Jennifer Weiser

Assistant Professor of Chemical Engineering

Engineering Education - CEE 2021 Supplemental Information > CEE 2021 - APPENDIX C - POLYMER STIFFNESS PRE/POST-TEST ASSESSME

Teaching Principles of Biomaterials to Undergraduate Students During the COVID-19 Pandemic with At-Home Inquiry-Based Learning Laboratory Experiments

  1. A physically crosslinked polymer can refer to one that has:
    1. Hydrophobic interactions keeping the chains together
    2. Multiple chains entangled
    3. Hydrogen bonding
    4. Covalent bonds
    5. A, B, C
    6. A, B, D
    7. B, C
    8. B, D
    9. All of the above

 

  1. To increase the compressive strength of a polymer you can:
    1. Decrease the crystallinity
    2. Decrease the molecular weight
    3. Decrease the number of non-crosslinked units
    4. Decrease the temperature

 

  1. A hydrogel refers to a polymer that is:
    1. Hydrophobic and chemically crosslinked
    2. Hydrophobic and physically crosslinked
    3. Hydrophilic and physically crosslinked
    4. Hydrophilic and chemically crosslinked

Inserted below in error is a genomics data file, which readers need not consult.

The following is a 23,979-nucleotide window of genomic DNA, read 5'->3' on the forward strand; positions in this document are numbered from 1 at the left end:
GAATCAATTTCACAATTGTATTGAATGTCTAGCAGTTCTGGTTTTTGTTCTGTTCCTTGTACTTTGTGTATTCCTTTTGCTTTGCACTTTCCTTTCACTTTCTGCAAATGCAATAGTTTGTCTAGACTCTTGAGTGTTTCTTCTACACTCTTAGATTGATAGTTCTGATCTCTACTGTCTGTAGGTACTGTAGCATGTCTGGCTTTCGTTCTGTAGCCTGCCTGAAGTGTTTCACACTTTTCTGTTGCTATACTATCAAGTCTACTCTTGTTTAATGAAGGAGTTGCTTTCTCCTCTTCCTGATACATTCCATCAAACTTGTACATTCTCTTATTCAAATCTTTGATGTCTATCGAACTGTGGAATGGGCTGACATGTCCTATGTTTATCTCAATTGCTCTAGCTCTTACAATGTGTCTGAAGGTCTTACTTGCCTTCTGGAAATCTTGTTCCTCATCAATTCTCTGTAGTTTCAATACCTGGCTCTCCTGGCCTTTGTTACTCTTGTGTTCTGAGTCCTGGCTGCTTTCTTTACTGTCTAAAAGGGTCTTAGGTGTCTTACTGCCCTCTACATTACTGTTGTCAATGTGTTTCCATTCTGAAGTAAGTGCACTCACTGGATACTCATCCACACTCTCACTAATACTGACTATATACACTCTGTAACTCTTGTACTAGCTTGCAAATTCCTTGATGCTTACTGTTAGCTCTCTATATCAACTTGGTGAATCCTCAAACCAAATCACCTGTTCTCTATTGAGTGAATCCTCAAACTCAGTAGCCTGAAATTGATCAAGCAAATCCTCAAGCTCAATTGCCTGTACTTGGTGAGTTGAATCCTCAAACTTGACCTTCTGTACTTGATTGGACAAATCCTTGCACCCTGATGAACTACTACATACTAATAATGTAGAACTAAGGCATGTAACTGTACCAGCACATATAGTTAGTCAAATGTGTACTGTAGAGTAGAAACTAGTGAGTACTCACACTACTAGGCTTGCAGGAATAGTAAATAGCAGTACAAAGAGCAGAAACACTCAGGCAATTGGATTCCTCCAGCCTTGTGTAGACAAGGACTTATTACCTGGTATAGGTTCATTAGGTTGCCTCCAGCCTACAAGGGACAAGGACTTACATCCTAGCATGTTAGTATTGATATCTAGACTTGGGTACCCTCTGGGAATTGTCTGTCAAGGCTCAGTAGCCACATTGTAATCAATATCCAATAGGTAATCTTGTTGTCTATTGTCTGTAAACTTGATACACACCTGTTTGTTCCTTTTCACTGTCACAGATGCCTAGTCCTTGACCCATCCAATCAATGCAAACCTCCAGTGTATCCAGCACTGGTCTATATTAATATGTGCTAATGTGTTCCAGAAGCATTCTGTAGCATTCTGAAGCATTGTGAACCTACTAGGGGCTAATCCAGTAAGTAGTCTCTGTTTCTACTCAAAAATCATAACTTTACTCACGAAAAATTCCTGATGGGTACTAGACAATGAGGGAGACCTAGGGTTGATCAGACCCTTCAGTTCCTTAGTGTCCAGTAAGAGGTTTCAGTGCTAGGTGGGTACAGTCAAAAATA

5. A and B
    6. C and D

 

  1. Synthesizing gelatin cubes with higher concentration of gelatin would:
    1. Increase stiffness by increasing entanglements and crosslinking
    2. Increase stiffness by decreasing entanglements and crosslinking
    3. Decrease stiffness by increasing entanglements and crosslinking
    4. Decrease stiffness by decreasing entanglements and crosslinking

 

  1. If you have a composite hydrogel made with components that have different stiffnesses, the resulting material will most likely have mechanical properties that are:
    1. Like the stiffer component
    2. Like the less stiff component
    3. A stiffness somewhere in between the two components

 

  1. Which is NOT a reason for using injectable polymeric biomaterials to seal defects in the intervertebral disc of the spine?
    1. Polymers may be tuned to mimic intervertebral disc biomechanical properties
    2. Polymers will not degrade, so they can permanently seal defects
    3. Polymers are injectable and easily translatable to current surgical practices
    4. Polymers may adhere to the intervertebral disc to minimizer herniation